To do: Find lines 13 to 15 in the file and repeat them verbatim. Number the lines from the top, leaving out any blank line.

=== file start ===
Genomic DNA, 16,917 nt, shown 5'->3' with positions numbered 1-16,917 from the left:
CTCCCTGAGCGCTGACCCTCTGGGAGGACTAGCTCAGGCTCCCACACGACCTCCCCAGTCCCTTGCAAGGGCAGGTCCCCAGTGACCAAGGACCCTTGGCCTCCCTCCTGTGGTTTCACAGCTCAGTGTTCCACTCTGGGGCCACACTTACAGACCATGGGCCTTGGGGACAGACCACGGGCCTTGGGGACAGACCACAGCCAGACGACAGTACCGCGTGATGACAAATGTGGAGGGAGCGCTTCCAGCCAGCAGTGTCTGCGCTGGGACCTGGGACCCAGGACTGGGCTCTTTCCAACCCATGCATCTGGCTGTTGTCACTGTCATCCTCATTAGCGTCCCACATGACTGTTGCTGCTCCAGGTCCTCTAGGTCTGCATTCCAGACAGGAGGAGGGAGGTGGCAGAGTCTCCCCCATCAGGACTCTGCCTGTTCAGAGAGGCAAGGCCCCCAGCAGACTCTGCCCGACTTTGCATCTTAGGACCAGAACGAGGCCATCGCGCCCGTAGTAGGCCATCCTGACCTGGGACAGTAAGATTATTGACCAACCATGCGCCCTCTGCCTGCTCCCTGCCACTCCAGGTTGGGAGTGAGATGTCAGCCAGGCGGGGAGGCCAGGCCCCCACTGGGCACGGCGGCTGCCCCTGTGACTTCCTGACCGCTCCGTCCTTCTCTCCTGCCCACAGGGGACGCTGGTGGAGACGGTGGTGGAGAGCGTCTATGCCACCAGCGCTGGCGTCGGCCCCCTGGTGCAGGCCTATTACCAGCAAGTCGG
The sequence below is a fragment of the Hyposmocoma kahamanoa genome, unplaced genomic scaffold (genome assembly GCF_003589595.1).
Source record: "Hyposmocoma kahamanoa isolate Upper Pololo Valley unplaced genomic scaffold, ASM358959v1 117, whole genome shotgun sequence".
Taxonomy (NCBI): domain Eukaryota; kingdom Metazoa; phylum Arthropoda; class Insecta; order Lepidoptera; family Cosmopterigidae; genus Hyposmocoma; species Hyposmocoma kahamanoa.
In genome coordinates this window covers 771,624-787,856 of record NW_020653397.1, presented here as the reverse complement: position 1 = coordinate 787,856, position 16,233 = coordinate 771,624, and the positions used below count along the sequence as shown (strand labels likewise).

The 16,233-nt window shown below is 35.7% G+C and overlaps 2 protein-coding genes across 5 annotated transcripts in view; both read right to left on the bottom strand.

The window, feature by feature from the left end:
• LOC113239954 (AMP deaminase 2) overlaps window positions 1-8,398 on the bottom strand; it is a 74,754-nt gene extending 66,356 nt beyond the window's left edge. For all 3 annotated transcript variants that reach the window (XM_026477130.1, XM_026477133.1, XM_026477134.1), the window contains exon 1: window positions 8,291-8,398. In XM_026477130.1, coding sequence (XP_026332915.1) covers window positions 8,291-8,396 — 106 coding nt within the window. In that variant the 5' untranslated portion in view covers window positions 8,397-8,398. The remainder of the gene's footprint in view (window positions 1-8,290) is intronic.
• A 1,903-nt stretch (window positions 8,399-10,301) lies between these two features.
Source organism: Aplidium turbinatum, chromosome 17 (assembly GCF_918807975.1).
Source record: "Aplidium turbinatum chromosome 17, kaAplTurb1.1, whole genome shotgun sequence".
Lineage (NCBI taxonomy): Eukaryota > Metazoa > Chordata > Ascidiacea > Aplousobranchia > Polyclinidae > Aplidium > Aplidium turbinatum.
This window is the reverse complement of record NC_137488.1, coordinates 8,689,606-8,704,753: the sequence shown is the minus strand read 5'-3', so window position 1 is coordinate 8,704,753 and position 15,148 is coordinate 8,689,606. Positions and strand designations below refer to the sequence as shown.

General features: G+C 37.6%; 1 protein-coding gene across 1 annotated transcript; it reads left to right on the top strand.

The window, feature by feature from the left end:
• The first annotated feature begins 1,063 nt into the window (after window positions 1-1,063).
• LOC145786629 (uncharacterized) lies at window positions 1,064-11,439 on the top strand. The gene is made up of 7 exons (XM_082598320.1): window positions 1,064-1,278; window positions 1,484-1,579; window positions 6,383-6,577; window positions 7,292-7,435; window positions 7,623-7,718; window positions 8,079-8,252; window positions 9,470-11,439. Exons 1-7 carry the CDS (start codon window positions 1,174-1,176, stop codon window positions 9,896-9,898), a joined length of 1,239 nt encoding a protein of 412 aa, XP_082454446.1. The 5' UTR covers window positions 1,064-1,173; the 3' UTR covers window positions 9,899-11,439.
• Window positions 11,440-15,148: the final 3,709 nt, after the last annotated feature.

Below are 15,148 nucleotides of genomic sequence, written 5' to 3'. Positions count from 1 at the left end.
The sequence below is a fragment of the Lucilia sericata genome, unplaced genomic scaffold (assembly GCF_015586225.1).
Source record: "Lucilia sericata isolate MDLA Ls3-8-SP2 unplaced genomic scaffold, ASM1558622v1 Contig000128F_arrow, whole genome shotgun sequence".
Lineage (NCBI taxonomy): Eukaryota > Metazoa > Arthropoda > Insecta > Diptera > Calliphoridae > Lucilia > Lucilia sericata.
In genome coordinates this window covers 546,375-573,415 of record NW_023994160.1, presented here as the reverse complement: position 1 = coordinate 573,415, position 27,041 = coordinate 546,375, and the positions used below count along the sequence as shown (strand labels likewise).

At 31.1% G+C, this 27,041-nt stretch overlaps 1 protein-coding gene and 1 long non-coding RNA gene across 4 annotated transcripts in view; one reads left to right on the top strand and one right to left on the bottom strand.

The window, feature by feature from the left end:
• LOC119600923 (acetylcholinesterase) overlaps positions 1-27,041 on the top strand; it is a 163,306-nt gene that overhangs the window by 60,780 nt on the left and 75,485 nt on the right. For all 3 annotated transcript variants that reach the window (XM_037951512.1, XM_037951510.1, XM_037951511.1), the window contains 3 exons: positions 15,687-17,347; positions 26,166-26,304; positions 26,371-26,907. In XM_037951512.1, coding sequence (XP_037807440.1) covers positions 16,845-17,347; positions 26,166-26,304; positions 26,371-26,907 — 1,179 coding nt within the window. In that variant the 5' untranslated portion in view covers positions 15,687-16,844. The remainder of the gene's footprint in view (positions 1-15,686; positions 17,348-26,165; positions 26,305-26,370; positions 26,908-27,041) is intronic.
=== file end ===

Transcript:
Lineage (NCBI taxonomy): Eukaryota > Metazoa > Chordata > Ascidiacea > Aplousobranchia > Polyclinidae > Aplidium > Aplidium turbinatum.
This window is the reverse complement of record NC_137488.1, coordinates 8,689,606-8,704,753: the sequence shown is the minus strand read 5'-3', so window position 1 is coordinate 8,704,753 and position 15,148 is coordinate 8,689,606. Positions and strand designations below refer to the sequence as shown.

General features: G+C 37.6%; 1 protein-coding gene across 1 annotated transcript; it reads left to right on the top strand.